As part of our global expedition that explores what makes things funny, Joel Warner and I are grilling humorists about the science behind scoring laughs.
Folks are a-twitter over all the ladies taking over comedy these days. Chelsea Hander. Amy Sedaris. Kristin Wiig. Lena Dunham. Does this mean the women of comedy are finally getting their due?
Probably not, considering we’re still asking questions like this.
Take Christina Pazsitzky. The nationally recognized comic was a writer and round-table regular on the E! show Chelsea Lately, and is one of the comedians featured on the new, all-female stand-up series Standup in Stilettos, on the TV Guide Network. But please, don’t call her a “girl comic.” She hates it. And the label doesn’t do her justice.
After all, she’s also a TV celebrity, having been a cast member on MTV’s Road Rules Australia and hosted the FX series Hitchiker Chronicles. And she’s an animator, writing and doing voice work for projects like the film TV: The Movie and the television series Trolls. And her comedy? It’s not “girl comedy,” whatever that means. It’s raw, witty and unexpected — pure unisex hilarity.
Humor Code: How do you define humor? What do you think makes things funny?
Pazsitzky: Geez, start with the easy question first. Firstly, I think taste in humor is as subjective as taste in music. So for me, I like what is inappropriate.
Humor Code: Were you born funny, or did your funniness come from practice and development? Does good comedy have to come from a screwed-up childhood?
Pazsitzky: I’d say I was born with the ability to be funny, then honed it through a screwy childhood and adolescence. I honestly don’t know why anyone who didn’t come from a troubled childhood would choose stand-up comedy as a career path. It’s full of the same emotional patterns that are in a bad childhood: the approval/disapproval cycle, financial instability, loneliness, moving place to place. It just kind of continues the same crap I grew up with – which is why it feels so right.
Humor Code: What are the biggest misconceptions about what you do?
Pazsitzky: That it’s easy. Everyone thinks they can be a comedian but they don’t know there’s a vast difference between telling a joke to your buddies and getting on stage in front of a ton of people. It’s a skill like any other. Just like a carpenter, it takes years to hone your craft and get good. For some reason, people feel challenged and threatened by what we do. That’s why they yell out and heckle during a show. Yet they wouldn’t yell out at a theater performance. Why? Because they feel they can do what you do as a comic – and they’re usually hammered.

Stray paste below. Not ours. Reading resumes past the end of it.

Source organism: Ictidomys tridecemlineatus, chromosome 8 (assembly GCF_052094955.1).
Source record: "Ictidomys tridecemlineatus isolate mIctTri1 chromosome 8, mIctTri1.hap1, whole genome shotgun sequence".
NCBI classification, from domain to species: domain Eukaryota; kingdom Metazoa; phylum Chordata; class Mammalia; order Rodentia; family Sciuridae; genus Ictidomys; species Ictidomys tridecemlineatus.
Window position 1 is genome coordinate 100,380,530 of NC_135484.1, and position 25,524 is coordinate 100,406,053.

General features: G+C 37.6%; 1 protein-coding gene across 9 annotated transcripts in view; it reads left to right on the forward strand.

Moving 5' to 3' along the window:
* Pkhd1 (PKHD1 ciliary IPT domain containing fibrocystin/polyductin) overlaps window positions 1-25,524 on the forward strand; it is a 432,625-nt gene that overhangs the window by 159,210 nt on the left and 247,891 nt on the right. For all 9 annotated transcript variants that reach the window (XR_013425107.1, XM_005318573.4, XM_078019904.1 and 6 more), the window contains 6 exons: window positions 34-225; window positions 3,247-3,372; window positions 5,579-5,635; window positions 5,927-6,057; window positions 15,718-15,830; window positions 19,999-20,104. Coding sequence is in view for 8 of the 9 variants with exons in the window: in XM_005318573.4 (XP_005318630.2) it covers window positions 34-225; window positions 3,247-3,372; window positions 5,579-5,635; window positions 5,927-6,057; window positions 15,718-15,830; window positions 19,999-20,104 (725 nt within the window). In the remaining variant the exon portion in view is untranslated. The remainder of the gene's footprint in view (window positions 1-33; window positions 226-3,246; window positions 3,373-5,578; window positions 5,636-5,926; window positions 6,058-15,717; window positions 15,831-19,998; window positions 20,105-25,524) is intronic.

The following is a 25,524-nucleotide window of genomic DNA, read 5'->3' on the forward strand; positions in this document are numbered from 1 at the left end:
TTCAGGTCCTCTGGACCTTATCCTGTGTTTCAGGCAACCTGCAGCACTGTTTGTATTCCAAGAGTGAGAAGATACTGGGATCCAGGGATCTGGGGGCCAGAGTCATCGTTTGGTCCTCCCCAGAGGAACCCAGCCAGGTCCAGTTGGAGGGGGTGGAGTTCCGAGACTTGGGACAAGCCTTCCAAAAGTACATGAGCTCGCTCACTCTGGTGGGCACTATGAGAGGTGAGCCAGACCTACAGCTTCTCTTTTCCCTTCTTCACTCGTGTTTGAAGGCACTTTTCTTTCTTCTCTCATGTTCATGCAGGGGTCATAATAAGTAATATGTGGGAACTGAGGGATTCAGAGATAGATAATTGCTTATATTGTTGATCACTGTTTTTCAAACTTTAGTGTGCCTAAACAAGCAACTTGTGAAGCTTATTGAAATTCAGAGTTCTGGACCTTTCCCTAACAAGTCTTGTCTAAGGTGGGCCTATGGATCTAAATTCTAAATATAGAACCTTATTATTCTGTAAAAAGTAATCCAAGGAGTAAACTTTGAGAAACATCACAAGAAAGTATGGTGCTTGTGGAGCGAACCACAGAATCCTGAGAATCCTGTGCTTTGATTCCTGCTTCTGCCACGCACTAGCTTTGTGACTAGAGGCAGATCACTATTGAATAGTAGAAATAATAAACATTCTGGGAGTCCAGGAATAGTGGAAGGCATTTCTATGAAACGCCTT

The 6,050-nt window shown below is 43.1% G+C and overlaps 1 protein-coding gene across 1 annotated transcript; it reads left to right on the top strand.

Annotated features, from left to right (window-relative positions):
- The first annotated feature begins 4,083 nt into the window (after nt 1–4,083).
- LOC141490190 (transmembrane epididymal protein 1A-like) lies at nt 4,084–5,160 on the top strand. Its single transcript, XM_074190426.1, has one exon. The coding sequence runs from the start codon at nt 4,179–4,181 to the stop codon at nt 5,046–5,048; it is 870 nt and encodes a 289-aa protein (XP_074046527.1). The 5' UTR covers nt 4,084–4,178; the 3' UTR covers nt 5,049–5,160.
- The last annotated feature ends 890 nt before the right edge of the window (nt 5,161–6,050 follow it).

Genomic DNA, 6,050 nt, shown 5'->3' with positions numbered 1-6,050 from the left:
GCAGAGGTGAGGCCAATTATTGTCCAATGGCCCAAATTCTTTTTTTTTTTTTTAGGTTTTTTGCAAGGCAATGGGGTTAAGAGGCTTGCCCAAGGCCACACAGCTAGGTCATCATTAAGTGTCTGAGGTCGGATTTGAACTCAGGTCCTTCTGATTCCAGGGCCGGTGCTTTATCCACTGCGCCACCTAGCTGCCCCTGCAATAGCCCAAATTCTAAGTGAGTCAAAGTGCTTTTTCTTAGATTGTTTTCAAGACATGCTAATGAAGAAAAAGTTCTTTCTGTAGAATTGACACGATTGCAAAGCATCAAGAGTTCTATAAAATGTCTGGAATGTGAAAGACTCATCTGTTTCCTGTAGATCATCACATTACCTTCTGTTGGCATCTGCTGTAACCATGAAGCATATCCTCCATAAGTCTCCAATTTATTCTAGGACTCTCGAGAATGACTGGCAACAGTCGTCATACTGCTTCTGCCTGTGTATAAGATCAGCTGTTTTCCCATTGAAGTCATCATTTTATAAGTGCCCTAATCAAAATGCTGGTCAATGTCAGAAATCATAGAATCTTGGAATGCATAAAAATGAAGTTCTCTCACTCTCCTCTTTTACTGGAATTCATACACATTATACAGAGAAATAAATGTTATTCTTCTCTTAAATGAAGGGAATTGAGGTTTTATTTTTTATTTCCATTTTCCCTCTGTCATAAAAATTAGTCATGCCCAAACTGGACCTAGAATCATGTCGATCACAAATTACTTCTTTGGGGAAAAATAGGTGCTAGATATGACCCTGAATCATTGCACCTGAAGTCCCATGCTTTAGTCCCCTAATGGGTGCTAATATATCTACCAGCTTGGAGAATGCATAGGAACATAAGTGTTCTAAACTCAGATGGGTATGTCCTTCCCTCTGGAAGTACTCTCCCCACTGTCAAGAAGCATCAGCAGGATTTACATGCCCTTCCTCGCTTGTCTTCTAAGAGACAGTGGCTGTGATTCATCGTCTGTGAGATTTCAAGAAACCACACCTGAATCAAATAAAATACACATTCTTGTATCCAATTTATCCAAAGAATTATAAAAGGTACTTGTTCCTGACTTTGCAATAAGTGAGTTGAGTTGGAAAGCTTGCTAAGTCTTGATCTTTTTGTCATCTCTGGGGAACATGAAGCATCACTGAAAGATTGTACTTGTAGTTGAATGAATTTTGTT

Humor Code: Can you give an example of when one of your jokes failed badly? Can you explain why it failed?
Pazsitzky: The times my jokes fail are when the emotion of real anger comes through. People can sense when you’re doing mock anger or when the emotion is too raw. So if I’m talking about something that really bothers me, I have to process the feelings first, then step back to write about the matter.
Humor Code: In your opinion, what makes a good comedic performance space? What makes a bad space?
The ideal space is a small room made of brick with low ceilings. The audience all faces one direction – towards you, and they’re not chomping on nachos. The sound is great, lighting is bright, but not blinding you to the point of not being able to see the crowd. I need to see the disappointment on their faces.
Things that make a shit room: The bar is in the back of the showroom so you can hear all the daiquiris being blended, ice being crushed, orders being yelled, etc. The servers talk loudly to the patrons taking orders. Patrons eat seafood or some type of cumbersome food during your show. Patrons are allowed to talk, yell, whistle, be on their cell phones during your set and nobody polices the room.
But the thing that ruins stand up the most is DRUNK AUDIENCE MEMBERS! I hate when clubs let in the drunks who have been going at it since5 pmthat night and it’s now11 pmand they’re hammered. They don’t listen to jokes, they are disruptive and ruin any ability for me to be vulnerable up there.
Humor Code: What is the worst heckling you’ve ever experienced? How do you handle hecklers?
Pazsitzky: I had a beer bottle thrown at me once.
I like to shame the heckler early on. From the first peep I emasculate them. Since it’s usually men, I say “Shhhhh, Mommy’s trying to tell jokes now.” Then if it gets worse, I’ll lay into them harder. If the heckler is female, I have an easier time laying into to her. Because she likely won’t get pissed and want to hit me.
Humor Code: How could the comedy industry do better at finding/fostering/promoting new talent?
Pazsitzky: When you’re starting out, this industry wants you to fail. It dares you to keep going. There’s a handful of clubs that treat feature acts and MCs like garbage. It’s so stupid because today’s MC and feature is tomorrow’s headliner and they’ll remember how they were mistreated. Comedy is a game of attrition. Whoever has the severe emotional problems to stay and persevere will make it.
Humor Code: How is technology changing comedy for the better — and how is it making it worse?
Pazsitzky: Technology has helped keep comedy independent and in the hands of performers. The only shitty part is reading the awful comments bloggers and Youtube commenters make about you. Over all, it’s been great, though. We no longer have to rely on TV execs to give you their blessing. You can make your own content and reach your audience.
For more about the Humor Code, check our:
Huffington Post blog.
Psychology Today blog.